Answers to Frequently Asked Questions
- What is the
difference between daffodils and narcissus?
- What is a
- How many kinds of
daffodils are there?
- Will squirrels and
other rodents eat daffodil bulbs?
- Are daffodils
- How long do daffodil
- How do daffodils
- How long is the
flowering season of daffodils?
- What are miniature
daffodils difficult to grow?
- Can daffodils be
grown throughout the United States?
- Will daffodils grow
in the shade?
- Do ground covers have an
adverse effect on daffodils?
- Why should I exhibit at
- How can I learn more
about daffodils at home?
None. The two words are synonyms. Narcissus is the
Latin or botanical name for all daffodils, just as ilex is for hollies. Daffodil is the
common name for all members of the genus Narcissus, and its use is recommended by the ADS
at all times other than in scientific writing.
In some parts of the country any yellow daffodil is called
a jonquil, usually incorrectly. As a rule, but not always, jonquil species and hybrids are
characterized by several yellow flowers, strong scent, and rounded foliage. The hybrids
are confined to Division 7 and the term "jonquil" should be applied only to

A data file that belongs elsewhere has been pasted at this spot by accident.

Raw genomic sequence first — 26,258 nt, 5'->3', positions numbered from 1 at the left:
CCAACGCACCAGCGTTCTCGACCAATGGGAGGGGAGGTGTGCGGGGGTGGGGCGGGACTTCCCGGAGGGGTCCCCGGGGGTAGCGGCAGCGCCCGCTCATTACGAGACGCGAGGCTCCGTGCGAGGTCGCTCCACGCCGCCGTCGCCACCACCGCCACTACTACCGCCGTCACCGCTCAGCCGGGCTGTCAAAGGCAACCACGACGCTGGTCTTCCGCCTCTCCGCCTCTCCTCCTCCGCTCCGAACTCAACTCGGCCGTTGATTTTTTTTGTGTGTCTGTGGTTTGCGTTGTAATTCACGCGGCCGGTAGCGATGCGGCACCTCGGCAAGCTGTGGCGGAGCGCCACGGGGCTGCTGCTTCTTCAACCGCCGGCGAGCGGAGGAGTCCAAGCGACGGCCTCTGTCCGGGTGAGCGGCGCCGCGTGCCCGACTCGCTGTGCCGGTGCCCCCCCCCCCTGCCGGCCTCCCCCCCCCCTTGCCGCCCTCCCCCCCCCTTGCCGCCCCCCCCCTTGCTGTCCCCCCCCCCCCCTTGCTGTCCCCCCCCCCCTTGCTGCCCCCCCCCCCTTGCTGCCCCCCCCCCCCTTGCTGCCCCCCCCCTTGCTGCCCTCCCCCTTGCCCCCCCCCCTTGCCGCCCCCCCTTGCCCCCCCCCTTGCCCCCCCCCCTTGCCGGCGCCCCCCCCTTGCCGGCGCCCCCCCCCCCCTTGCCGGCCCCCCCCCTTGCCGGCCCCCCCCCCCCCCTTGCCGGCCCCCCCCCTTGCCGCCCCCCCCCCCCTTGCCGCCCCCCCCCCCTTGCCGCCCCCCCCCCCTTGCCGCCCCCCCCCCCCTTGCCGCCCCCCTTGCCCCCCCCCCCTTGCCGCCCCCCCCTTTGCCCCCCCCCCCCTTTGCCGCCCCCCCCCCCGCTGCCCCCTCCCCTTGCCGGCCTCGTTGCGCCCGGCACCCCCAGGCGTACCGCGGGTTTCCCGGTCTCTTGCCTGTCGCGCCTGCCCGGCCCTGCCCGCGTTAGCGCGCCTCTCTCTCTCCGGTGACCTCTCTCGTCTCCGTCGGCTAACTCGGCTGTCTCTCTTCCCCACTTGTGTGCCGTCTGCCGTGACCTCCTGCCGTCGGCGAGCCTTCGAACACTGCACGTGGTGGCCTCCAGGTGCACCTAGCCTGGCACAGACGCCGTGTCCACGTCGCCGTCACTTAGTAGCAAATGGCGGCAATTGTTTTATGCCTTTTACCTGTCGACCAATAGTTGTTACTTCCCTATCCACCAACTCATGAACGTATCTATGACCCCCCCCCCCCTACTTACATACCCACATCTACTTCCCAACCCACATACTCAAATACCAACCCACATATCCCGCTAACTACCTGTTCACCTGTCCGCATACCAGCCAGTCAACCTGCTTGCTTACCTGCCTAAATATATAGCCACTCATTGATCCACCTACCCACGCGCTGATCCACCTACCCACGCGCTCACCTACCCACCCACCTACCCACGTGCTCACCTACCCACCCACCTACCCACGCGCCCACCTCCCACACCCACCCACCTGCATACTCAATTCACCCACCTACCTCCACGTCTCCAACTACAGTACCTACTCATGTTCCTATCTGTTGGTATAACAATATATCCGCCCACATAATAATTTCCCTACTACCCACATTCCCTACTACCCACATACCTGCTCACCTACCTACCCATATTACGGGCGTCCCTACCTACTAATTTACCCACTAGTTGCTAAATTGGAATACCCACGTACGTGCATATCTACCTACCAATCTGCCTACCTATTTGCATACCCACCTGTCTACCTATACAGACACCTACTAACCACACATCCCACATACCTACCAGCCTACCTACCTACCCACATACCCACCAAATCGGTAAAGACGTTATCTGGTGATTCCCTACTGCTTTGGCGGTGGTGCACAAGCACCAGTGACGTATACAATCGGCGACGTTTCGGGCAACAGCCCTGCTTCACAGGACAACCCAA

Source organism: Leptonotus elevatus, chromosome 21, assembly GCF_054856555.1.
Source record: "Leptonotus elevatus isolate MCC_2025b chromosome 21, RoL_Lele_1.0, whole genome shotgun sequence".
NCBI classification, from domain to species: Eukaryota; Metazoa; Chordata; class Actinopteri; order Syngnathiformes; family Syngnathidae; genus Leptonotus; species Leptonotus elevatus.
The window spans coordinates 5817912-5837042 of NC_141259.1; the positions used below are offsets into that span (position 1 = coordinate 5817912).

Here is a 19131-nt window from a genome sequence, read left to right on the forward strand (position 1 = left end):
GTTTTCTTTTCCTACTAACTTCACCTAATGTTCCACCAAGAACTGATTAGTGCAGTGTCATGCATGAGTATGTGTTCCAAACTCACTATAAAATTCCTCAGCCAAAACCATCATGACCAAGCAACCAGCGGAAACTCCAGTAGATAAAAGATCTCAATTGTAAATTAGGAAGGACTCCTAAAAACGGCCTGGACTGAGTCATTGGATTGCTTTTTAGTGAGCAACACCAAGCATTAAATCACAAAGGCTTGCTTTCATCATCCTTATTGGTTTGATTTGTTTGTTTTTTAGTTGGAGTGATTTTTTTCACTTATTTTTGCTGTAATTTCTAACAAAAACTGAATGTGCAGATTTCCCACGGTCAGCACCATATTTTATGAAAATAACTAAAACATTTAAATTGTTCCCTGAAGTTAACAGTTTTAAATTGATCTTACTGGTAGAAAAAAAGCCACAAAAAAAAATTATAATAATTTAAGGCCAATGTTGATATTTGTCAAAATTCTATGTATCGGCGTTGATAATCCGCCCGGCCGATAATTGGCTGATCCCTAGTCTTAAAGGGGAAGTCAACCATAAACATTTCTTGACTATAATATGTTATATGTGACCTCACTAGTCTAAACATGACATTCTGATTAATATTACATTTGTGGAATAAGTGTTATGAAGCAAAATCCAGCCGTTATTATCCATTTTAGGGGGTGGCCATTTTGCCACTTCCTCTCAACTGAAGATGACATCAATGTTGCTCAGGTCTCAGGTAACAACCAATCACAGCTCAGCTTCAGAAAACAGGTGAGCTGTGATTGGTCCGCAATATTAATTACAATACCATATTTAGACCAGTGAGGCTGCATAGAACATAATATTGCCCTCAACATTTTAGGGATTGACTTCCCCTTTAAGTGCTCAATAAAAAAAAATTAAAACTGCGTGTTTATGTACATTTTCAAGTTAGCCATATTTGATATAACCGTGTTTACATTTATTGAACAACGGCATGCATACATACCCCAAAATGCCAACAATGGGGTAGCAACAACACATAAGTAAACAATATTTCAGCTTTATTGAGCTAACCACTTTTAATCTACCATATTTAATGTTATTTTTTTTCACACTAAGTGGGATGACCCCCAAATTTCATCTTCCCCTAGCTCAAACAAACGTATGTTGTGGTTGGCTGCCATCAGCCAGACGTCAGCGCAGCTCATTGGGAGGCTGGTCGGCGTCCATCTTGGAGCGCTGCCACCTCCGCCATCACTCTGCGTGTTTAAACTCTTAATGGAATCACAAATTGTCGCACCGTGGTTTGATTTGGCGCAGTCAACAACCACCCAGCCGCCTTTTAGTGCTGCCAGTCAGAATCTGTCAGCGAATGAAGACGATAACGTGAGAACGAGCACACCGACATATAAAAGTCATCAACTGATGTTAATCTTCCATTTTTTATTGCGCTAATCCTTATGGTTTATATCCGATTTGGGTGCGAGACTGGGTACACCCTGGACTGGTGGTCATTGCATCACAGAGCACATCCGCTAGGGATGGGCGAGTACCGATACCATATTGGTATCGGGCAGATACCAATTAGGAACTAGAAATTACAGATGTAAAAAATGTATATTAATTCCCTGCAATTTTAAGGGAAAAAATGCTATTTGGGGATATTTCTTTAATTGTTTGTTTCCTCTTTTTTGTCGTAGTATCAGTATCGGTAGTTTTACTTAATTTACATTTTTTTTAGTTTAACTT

daffodils in Division 7 or species in Division 10 known to belong to the jonquil group.
Back to Top
Botanists differ, but there are at least 25 species, some
with a great many different forms, and several natural hybrids. In addition to the
species, the current printout of the Daffodil Data Bank lists over 13,000 hybrids which
are divided among the twelve divisions of the official classification.
Back to Top
Will squirrels and other
rodents eat daffodil bulbs?
No. The bulbs and leaves contain poisonous
crystals which only certain insects can eat with impunity. They may, however, dig up the
Back to Top
Bulbs are priced from around $1.00 up to about $100,
depending on the newness or scarcity of a cultivar and not necessarily on its
desirability. There are many prize-winning exhibition cultivars that can be bought for
under $2.50. Cultivars for naturalizing cost even less, but mixtures of unnamed cultivars
are not recommended.
Back to Top
Under good growing conditions, they should outlast any of